Photo by Peter Valder
R. wrayi, 5 lobed form without spots
Photo by Peter Valder
Photo by Peter Valder
Another interesting Malayan plant is R. wrayi (Subsect. Irrorata). During the general excitement about the Malesian rhododendrons over the past twenty years or so, gardeners have failed to take much notice of the fact that Dr. Sleumer's monographic treatments of Malesian rhododendrons (10, 11) deals with a number of species other than those of the section Vireya, including three species of the subsection Irrorata. As far as I know only Michael Black (1) has drawn our attention to the possible usefulness of these species for the breeding of 'ordinary' rhododendrons for warmer climates. He collected seedlings of R. wrayi in Malaya and thus appears to be the first person to have brought one of these rhododendrons into cultivation. Hence it was with great interest that I drove up to the Cameron Highlands to have a look at the species for myself.
Michael Black (1) had already given a most interesting account of the area and its plants and, as I expected from his descriptions, I had no difficulty, even though I had only one full day at my disposal. My visit may have been well timed, however, as the jungle paths around Tanah Rata, which used to be kept in order by the British Army, looked as if they might become overgrown.
Photo by Peter Valder
I was pleased to find that a number of rhododendrons were abundant between 5000 and 5500 feet, and were in both flower and fruit. R. jasminiflorum, with heads of 6-20 scented, white flowers with bright pink stamens, styles and stigmas, was abundant, as was R. malayanum with groups of 3-4 small, pendulous flowers of shining scarlet. R. javanicum var. teysmannii bore almost ripe fruits and a few withered corollas, which looked as if they may have been yellow. Apart from numerous orchids, other plants of note were Agapetes scortechinii, a scrambling shrub with fleshy leaves and rose-red bell-shaped flowers, and a species of Callicarpa with glistening mauve berries. However it was the finding of large numbers of R. wrayi with both flowers and ripe capsules that provided the chief excitement of the day.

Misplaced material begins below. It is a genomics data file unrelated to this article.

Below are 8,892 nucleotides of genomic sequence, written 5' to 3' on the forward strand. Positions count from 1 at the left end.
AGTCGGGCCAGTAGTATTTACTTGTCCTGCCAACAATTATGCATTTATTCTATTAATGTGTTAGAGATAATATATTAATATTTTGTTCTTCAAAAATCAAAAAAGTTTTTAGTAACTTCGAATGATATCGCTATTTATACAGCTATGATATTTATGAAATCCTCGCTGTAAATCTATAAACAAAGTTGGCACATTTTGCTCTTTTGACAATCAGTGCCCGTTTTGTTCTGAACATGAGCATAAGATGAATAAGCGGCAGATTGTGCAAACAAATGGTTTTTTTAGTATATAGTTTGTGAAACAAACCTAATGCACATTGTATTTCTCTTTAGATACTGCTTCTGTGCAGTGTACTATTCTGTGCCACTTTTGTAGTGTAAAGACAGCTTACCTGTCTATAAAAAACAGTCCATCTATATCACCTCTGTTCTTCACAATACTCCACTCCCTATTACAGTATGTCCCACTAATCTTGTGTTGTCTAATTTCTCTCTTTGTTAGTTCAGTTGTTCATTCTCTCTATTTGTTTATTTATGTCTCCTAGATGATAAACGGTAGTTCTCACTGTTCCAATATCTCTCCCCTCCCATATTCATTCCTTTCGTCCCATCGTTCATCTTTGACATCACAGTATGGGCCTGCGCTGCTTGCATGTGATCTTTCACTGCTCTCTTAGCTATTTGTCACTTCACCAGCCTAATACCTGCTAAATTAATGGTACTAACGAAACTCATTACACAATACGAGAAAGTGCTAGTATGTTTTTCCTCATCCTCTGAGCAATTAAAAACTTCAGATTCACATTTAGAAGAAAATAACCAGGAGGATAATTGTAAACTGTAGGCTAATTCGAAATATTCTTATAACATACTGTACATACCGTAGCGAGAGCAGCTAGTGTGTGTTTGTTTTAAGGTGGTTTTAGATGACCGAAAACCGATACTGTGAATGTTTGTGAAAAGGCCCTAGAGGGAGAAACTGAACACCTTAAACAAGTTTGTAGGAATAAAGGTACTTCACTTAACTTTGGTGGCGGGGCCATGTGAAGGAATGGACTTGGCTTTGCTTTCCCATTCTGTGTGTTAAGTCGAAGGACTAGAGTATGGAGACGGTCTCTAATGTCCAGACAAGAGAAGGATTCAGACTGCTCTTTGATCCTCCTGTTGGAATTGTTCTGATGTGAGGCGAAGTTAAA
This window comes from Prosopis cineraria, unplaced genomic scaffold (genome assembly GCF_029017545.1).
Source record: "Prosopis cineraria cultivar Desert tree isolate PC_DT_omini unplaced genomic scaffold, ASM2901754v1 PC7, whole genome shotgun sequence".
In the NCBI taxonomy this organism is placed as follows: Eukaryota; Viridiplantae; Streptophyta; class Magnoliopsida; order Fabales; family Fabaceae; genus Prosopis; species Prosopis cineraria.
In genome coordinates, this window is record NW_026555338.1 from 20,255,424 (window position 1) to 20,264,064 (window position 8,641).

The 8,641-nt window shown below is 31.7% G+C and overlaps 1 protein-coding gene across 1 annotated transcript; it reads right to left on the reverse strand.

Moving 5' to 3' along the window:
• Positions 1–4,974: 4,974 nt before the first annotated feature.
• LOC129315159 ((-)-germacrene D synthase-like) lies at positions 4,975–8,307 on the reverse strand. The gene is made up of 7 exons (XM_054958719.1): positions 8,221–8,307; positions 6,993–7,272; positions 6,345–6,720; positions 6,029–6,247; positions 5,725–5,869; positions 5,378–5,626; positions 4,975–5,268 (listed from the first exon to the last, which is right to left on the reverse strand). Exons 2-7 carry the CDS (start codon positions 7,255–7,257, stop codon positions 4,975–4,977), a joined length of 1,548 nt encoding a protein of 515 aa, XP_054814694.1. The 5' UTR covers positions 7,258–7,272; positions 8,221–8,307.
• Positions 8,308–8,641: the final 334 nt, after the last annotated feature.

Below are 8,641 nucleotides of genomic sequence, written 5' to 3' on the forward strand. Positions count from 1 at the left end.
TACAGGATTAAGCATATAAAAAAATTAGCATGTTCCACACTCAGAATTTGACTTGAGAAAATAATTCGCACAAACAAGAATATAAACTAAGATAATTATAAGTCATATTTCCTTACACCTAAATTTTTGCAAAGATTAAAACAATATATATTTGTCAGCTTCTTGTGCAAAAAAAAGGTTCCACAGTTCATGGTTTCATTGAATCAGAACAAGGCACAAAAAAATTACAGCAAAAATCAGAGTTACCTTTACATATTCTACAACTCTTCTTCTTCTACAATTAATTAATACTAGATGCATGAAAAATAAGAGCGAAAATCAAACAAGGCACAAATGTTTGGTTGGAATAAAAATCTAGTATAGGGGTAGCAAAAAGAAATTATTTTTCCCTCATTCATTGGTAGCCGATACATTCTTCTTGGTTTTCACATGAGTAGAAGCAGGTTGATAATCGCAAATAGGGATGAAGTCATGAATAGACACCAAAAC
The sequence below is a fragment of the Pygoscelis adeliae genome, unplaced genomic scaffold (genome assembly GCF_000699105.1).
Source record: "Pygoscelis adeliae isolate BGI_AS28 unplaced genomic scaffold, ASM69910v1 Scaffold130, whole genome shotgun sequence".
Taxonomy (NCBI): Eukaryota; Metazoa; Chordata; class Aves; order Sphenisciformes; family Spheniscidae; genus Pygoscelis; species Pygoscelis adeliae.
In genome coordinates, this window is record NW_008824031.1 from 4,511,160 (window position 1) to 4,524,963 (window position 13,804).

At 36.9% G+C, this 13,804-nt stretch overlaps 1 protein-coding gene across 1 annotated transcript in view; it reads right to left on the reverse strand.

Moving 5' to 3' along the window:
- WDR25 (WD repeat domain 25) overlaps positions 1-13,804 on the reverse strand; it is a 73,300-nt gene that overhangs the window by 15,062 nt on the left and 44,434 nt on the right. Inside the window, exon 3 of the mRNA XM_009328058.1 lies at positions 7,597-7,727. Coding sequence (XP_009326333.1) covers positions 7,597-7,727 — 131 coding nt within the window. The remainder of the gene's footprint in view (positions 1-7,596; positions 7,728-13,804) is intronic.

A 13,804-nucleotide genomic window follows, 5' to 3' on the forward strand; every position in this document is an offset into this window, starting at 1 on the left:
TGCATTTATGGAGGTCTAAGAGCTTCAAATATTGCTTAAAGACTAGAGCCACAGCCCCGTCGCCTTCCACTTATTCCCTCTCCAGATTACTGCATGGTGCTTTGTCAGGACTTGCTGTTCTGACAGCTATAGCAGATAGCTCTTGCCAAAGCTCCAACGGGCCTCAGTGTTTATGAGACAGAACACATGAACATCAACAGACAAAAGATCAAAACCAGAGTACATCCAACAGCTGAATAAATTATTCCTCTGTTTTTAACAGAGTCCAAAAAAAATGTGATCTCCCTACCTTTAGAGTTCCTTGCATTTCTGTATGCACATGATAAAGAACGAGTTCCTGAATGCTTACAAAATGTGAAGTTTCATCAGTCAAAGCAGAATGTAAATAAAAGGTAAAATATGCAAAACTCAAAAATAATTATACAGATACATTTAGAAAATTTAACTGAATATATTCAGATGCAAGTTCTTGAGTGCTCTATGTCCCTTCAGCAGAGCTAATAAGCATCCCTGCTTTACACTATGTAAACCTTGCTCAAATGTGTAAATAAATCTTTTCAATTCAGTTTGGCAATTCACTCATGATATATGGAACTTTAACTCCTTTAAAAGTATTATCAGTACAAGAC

R. wrayi was described in 1905 by King and Gamble (3) from specimens collected between 3500 and 7000 feet in Perak by Mr. L. Wray and Father Berthold Scortechini. Leonard Wray was appointed Superintendent of the Government Hill Garden in 1881 and Curator of the State Museum. Taiping, in 1883, retiring in 1908, and Father Scortechini was a missionary who came to Malaya sometime before 1884 from Australia, where he had previously collected plants. He lived at the Perak Residency, obtaining many plants which have never been re-collected, and died in 1886. Hence it is clear that R. wrayi must have first been collected about 20 years prior to its being named and described.
King and Gamble described it as a bush with inflorescences of 8-12 flowers, each 1.25 inches long and rather more across, 5-lobed, white tinged with pale pink, and with 10 stamens. They also described R. dubium from fruiting specimens obtained by the same collectors at 3400 feet, noting it to be shrub or small tree with umbels of 3-8 flowers.
In 1908 Ridley (5) recorded the occurrence of R. wrayi in Pahang and noted that it also occurred in the Kedah, Selangor, and Perak hills. In 1909 (6) he described var. elliptica, a large shrub or small tree to 15 feet with pure white flowers and longer, narrower leaves, and in 1915 (8) var. minor, smaller in all its parts than the type originally described by King and Gamble.
From specimens obtained by Dyak collectors on Gunong Menkuang Lebah in Selangor in 1913, Ridley (7) described R. coruscum, a plant with inflorescences of 10-13 flowers, 4 cm long and 5 cm wide, noting that they appeared to have been white with perhaps some dark coloring at the base of the tube. In an editorial note following Ridley's description, H. C. Robinson stated that "This handsome rhododendron is the dominant plant in the rainforest, just below the comb of the ridges. It is a small lanky tree growing to about 25 feet, whereas R. wrayi, which is found on the hills above Semangko Pass, is a short compact shrub growing on the actual summit in exposed situations. The flowers of the present species are somewhat translucent white, the tube at the base speckled with dark purplish".